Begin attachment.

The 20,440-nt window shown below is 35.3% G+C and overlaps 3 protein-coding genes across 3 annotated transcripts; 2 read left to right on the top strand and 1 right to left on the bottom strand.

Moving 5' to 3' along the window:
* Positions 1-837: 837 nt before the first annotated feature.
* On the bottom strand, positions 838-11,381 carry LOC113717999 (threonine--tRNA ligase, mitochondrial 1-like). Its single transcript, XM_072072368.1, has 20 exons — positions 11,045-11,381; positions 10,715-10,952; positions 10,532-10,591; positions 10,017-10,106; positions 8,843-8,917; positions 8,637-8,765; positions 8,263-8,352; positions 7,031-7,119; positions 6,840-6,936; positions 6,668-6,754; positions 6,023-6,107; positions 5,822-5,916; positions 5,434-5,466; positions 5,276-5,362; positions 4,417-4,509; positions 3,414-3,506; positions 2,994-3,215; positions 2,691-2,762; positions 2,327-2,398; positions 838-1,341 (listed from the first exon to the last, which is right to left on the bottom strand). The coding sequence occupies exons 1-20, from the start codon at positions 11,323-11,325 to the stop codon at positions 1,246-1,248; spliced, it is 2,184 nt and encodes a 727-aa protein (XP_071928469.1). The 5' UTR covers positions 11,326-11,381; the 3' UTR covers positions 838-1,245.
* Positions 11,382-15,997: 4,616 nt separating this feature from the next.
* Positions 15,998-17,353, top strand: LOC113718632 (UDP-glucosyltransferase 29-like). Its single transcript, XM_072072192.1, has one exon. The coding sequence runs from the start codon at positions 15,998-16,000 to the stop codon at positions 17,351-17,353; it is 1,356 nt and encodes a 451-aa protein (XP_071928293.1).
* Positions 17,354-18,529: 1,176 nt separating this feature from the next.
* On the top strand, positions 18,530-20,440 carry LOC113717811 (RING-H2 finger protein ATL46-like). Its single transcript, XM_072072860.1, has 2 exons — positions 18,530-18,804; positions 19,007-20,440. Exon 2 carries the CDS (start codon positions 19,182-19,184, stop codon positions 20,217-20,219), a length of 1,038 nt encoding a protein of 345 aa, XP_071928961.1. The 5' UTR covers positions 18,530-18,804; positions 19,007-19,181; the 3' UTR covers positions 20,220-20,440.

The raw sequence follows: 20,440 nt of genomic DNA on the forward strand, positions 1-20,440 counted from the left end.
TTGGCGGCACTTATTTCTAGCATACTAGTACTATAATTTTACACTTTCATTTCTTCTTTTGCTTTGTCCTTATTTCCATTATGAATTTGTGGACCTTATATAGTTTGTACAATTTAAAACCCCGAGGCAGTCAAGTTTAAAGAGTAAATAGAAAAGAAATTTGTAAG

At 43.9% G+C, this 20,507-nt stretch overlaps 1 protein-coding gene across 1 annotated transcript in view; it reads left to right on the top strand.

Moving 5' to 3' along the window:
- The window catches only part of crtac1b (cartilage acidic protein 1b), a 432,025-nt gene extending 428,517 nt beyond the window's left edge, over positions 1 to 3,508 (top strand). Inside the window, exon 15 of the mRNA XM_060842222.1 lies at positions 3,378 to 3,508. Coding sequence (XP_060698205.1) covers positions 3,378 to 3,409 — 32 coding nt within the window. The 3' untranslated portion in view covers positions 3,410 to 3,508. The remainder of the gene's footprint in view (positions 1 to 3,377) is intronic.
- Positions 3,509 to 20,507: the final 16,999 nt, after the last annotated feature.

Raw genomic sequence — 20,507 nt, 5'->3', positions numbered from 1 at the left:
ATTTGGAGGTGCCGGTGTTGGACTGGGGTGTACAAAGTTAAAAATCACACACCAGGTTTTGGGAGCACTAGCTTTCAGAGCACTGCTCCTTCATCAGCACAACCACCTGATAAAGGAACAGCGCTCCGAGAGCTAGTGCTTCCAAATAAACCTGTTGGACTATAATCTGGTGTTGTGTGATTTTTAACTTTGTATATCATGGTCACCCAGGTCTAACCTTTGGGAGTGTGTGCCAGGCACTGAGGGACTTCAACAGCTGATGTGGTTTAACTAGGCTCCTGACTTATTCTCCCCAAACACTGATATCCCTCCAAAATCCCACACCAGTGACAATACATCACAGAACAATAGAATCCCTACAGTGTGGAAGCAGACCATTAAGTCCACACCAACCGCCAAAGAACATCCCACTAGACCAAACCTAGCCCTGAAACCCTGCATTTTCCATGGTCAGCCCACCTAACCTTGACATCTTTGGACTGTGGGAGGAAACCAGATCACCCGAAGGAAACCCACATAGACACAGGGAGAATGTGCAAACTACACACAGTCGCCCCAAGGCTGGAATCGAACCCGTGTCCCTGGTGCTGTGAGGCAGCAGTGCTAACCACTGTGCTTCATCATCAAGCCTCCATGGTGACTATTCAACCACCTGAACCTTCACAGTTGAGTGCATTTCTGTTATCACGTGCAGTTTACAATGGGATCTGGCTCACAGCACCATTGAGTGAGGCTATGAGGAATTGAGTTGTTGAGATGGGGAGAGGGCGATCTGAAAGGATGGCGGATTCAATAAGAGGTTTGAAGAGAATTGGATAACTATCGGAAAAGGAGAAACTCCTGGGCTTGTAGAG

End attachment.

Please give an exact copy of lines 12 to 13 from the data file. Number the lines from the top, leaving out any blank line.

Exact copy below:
Moving 5' to 3' along the window:
- The window catches only part of crtac1b (cartilage acidic protein 1b), a 432,025-nt gene extending 428,517 nt beyond the window's left edge, over positions 1 to 3,508 (top strand). Inside the window, exon 15 of the mRNA XM_060842222.1 lies at positions 3,378 to 3,508. Coding sequence (XP_060698205.1) covers positions 3,378 to 3,409 — 32 coding nt within the window. The 3' untranslated portion in view covers positions 3,410 to 3,508. The remainder of the gene's footprint in view (positions 1 to 3,377) is intronic.